European shares lose ground amid concerns over global economic growth
Market report: Oil and related stocks drag on FTSE 100 after sharp fall in crude prices
Oil prices tumbled after reports of swelling inventories and forecasts of record US and Russian output hitting a market that may see weaker demand if global growth deteriorates. Photograph: AFP/Getty Images
European shares lost further ground on Tuesday as concerns over slowing global economic growth mounted, while an oversupply of oil rattled investors.
Oil prices tumbled after reports of swelling inventories and forecasts of record US and Russian output hitting a market that may see weaker demand if global growth deteriorates.
Investors were also bracing for a decision from the US Federal Reserve late on Wednesday on the course of interest-rate hikes, with many believing a rate increase is likely.
The Iseq closed down 0.9 per cent in line with the pattern across Europe on a day of both winners and losers. Building materials group CRH declined 0.7 per cent to €22.35, but Ryanair added 0.3 per cent to €10.55 as airlines climbed.
Dalata Hotel Group rose 1.2 per cent to €4.55 after it issued a generally positive trading statement and outlook, notwithstanding Brexit-related uncertainty. Bank of Ireland recovered some of its Monday losses, adding 1.1 per cent to finish at €5.01.
But insulation manufacturer Kingspan, which is set to join the S&P Europe 350 index next week, declined almost 4.5 per cent to €34.80.
Glenveagh Properties dropped 2.1 per cent to 71 cent, while Hibernia Reit declined almost 2 per cent to €1.31.
The FTSE 100 closed down almost 1.1 per cent at a two-year low. However, a small uptick for the mid-cap retail stocks that suffered sharp falls in Monday’s session, as well as a bounce for drugmaker Invidior, lifted the FTSE 350 index 0.5 per cent.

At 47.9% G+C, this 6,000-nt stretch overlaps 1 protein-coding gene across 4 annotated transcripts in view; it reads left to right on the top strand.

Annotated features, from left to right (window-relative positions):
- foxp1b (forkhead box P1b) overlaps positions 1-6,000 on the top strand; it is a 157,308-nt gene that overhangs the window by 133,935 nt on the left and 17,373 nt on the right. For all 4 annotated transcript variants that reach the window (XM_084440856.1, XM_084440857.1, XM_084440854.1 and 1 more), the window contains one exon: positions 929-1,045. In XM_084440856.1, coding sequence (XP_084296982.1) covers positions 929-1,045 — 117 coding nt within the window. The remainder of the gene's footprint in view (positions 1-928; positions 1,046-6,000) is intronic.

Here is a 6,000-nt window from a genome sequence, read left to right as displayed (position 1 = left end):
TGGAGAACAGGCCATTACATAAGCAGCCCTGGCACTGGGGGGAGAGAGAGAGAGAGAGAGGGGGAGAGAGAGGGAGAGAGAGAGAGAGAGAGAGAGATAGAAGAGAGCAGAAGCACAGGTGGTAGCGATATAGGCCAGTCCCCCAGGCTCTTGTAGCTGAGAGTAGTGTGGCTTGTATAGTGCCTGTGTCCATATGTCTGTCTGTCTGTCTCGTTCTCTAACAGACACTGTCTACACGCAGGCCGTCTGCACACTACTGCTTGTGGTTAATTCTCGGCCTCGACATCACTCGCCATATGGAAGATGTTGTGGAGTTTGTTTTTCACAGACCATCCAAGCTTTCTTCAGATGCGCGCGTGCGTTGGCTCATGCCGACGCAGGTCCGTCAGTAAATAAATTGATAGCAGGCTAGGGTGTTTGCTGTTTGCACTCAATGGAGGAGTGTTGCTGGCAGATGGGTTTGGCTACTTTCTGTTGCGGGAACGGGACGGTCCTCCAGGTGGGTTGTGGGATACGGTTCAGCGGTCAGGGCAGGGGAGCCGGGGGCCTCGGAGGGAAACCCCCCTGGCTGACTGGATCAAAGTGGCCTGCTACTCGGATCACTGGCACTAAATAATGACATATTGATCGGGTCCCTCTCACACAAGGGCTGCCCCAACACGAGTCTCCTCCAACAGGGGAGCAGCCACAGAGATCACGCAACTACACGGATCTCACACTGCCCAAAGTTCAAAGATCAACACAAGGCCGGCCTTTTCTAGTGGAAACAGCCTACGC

Invidior surged 17.7 per cent after it stuck to 2018 targets and announced plans to launch a cheaper version of its blockbuster opioid addiction treatment, Suboxone, as it seeks to claw back market share lost to copycat versions of the drug.
Online-only retailer Asos, whose profit warning had dragged down the likes of Amazon.com and Target in the last session, closed 0.5 per cent in the red, giving up earlier gains following a rating upgrade from Credit Suisse.
Heavyweight Tesco advanced 2.1 per cent on the main index.
The biggest drag on the FTSE 100 were oil and related stocks that faced pressure from a sharp fall in crude prices on oversupply worries. Shell dipped 2.4 per cent after Bloomberg reported the oil giant is in talks to buy Texas-based Endeavor Energy Resources for about $8 billion.
Irish company Tullow Oil fell almost 3.2 per cent on its London listing.
A 9.2-per cent plunge made electricity and gas utility firm National Grid the top blue-chip loser after Britain’s energy regulator proposed further cuts to the cost of capital for networks.
The Stoxx Europe 600 Index dipped 0.8 per cent. In Germany, the Dax contained its loss to 0.3 per cent, while France’s Cac 40 finished almost 1 per cent lower. Spain’s benchmark Ibex 35 was down 1.3 per cent.
French energy group Total dropped 2.5 per cent as oil prices fell, while its peer Engie declined 1.5 per cent.
Lufthansa was one of the top gainers in Frankfurt, adding 1.9 per cent, while in Paris, automotive supplier Valeo, carmaker PSA Peugeot Citroen and defence and aerospace giant Airbus were among the climbers.
US stocks gave up their gains as energy stocks were weighed down by the steep drop in oil prices and as the possibility of a partial government shutdown loomed. Senate majority leader Mitch McConnell said Democrats had rejected his spending Bill proposal. Without the passage of a spending Bill, several government agencies are at risk of a shutdown.
The Dow fell 28.22 points, or 0.12 per cent, to 23,564.76, the S&P 500 lost 12.2 points, or 0.48 per cent, to 2,533.74 and the Nasdaq dropped 4.65 points, or 0.07 per cent, to 6,749.08. – Additional reporting: Reuters/Bloomberg.